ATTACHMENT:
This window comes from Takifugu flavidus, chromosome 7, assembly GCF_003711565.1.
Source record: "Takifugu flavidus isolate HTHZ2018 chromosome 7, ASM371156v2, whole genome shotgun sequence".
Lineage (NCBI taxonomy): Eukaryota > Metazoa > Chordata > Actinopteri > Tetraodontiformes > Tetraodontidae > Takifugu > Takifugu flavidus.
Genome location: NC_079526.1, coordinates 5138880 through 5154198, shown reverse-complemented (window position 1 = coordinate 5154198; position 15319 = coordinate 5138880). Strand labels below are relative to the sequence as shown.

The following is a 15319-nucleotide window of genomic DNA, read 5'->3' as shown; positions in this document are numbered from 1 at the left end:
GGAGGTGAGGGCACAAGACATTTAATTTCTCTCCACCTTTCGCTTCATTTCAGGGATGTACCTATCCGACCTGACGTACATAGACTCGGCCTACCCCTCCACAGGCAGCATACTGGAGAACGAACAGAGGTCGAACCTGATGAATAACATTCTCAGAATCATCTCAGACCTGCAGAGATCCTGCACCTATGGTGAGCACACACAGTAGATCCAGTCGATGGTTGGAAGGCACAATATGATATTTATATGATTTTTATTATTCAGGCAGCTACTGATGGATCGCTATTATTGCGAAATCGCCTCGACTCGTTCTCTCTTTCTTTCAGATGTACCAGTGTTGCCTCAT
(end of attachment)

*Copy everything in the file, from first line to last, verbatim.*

This window comes from Takifugu flavidus, chromosome 7, assembly GCF_003711565.1.
Source record: "Takifugu flavidus isolate HTHZ2018 chromosome 7, ASM371156v2, whole genome shotgun sequence".
Lineage (NCBI taxonomy): Eukaryota > Metazoa > Chordata > Actinopteri > Tetraodontiformes > Tetraodontidae > Takifugu > Takifugu flavidus.
Genome location: NC_079526.1, coordinates 5138880 through 5154198, shown reverse-complemented (window position 1 = coordinate 5154198; position 15319 = coordinate 5138880). Strand labels below are relative to the sequence as shown.

The following is a 15319-nucleotide window of genomic DNA, read 5'->3' as shown; positions in this document are numbered from 1 at the left end:
GGAGGTGAGGGCACAAGACATTTAATTTCTCTCCACCTTTCGCTTCATTTCAGGGATGTACCTATCCGACCTGACGTACATAGACTCGGCCTACCCCTCCACAGGCAGCATACTGGAGAACGAACAGAGGTCGAACCTGATGAATAACATTCTCAGAATCATCTCAGACCTGCAGAGATCCTGCACCTATGGTGAGCACACACAGTAGATCCAGTCGATGGTTGGAAGGCACAATATGATATTTATATGATTTTTATTATTCAGGCAGCTACTGATGGATCGCTATTATTGCGAAATCGCCTCGACTCGTTCTCTCTTTCTTTCAGATGTACCAGTGTTGCCTCAT